legs for supporting said housing and for supporting at least one of said at least one screen above and spaced apart from the body of a sunbather, said legs including means for attachment to an environmental surface, comprising clamps attachable to furniture members, and said legs having disposed thereon separable manual fastening means and said screen having disposed thereon corresponding separable manual fastening means, at least one of said at least one screen attaching to and being partially supported on said legs when in a deployed condition, each one of said legs having means for adjustment of height of said privacy tanning screen with respect to each said leg, each one of said second housings connected to one of said legs.
9. A privacy tanning screen having:
a plurality of screens made from material which transmits light in the UV-A band, and which is opaque to light in the visible spectrum, there being a topmost, horizontally disposed screen, and four vertically disposed screens respectively facing to the front, to the rear, to the right side, and to the left side, two opposed ones of said vertical screens having means defining body reliefs formed therein and cooperating with a user's torso;
a first housing containing a first reel, first means for winding one of said plurality of screens upon said first reel, and first means for maintaining said one screen unreeled;
two second housings pivotally mounted to said first housing, and further including respective second reels, and respective second means for maintaining said second reels unreeled; and
legs for supporting said housing and for supporting at least one of said at least one screen above and spaced apart from the body of a sunbather, said legs including means for attachment to an environmental surface, comprising stakes for being driven into the ground, and said legs having disposed thereon separable manual fastening means and said screen having disposed thereon corresponding separable manual fastening means, at least one of said at least one screen attaching to and being partially supported on said legs when in a deployed condition, each one of said legs having means for adjustment of height of said privacy tanning screen with respect to each said leg, each one of said second housings connected to one of said legs.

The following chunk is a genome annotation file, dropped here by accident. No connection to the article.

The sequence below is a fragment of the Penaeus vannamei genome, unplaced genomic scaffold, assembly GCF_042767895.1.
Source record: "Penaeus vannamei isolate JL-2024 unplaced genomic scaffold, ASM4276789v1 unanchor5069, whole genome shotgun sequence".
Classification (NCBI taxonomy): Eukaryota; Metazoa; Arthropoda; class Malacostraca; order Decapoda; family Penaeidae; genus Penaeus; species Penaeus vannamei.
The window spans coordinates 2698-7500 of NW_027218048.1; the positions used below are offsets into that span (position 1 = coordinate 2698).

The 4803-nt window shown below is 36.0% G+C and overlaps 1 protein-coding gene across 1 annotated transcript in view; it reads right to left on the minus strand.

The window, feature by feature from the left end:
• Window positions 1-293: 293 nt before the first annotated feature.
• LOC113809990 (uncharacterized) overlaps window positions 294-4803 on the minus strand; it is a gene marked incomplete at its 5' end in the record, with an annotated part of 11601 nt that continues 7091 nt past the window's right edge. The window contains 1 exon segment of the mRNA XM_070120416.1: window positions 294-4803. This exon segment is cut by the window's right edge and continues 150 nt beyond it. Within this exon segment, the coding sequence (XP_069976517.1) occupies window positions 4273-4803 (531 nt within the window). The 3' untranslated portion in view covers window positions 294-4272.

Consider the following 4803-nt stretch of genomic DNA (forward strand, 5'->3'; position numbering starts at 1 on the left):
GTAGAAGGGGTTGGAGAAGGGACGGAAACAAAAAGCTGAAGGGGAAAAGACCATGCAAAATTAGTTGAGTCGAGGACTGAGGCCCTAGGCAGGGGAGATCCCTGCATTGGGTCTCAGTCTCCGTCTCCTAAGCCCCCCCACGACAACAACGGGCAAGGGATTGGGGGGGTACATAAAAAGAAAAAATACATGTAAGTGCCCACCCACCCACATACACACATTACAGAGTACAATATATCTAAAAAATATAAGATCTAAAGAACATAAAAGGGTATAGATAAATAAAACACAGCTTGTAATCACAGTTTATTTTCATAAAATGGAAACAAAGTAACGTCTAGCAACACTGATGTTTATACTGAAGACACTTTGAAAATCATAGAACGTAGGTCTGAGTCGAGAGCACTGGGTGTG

Description
BACKGROUND OF THE INVENTION

1. FIELD OF THE INVENTION

The present invention relates to a tanning screen which is impermeable to light in the visible spectrum, but which passes light within the UV-A band. The screen enables a user to expose the entire body to UV-A, or tanning rays of the sun, while concealing private parts of the body from onlookers.

2. DESCRIPTION OF THE PRIOR ART

Devices for enabling sunbathing while providing a measure of protection from onlookers and from undesirable light are known in the prior art. Patents illustrative of those incorporating a selectively light permeable material include U.S. Pat. Nos. 2,295,402, issued to Henry W. Hildebrand on Sep. 8, 1942; 4,798,427, issued to John Sear on Jan. 17, 1989; and 5,066,082, issued to Eric Longstaff on Nov. 19, 1991. The first of these references teaches a fully enclosed structure having a controlled environment. Cellulosic material is disclosed as providing selective passage of light for sunbathing, and furthermore teaches adding unspecified pigments for exclusion of undesirable wavelengths.

Sear '427 and Longstaff '082 provide more detailed description of specific materials which provide desired selective passage of the various wavelengths, and illustrate apparatuses employing the disclosed materials. These apparatuses include umbrellas, self-supported, free standing planar panels supported on a rectangular frame having four legs, and in one embodiment, a sun visor worn on the head.

A self-supported, stand alone sun screen is seen in U.S. Pat. No. 1,654,874, issued to Luigi Gussalli on Jan. 3, 1928. A corrugated element passes only light impinging substantially normally thereto, thereby preventing onlookers from observing a sunbather from an angle to the perpendicular to the screen. The screen is supported from a central point, and stands on a tripod or the like.

U.S. Pat. No. 2,445,622, issued to Ida B. Lewk on Jul. 20, 1948, discloses a similar device, and further includes a medium which passes ultraviolet light while excluding visible light. Lewk '622 provides a rigid frame extending along the periphery of the light transmitting panels and having legs.

Partial enclosures surrounding a sunbather while permitting entry of sunlight are seen in U.S. Pat. Nos. 1,669,484, issued to Charles W. Mowry on May 15, 1928; 3,670,750, issued to Edward W. Johnston on Jun. 20, 1972; and 5,085,212, issued to Sandra D. DeCosta on Feb. 4, 1992. These devices are open at the top to sunlight, and include tall lateral walls to provide privacy. Frames and legs penetrating the ground are shown in these patents.

Screens adapted for cooperation with a sunbathing chair, such as a chaise lounge, are also known. U.S. Pat. Nos. Des. 90,866, issued to Conrad Bielecky on Oct. 17, 1933, and 160,368, issued to Lorenzo R. Centerbar on Oct. 10, 1950, both illustrate screens or the like for a chaise lounge or a reclining chair. Bielecky '866 provides a fabric screen covering the head portion only of a chaise lounge, and Centerbar '368 provides a rigid tray projecting from an arm rest.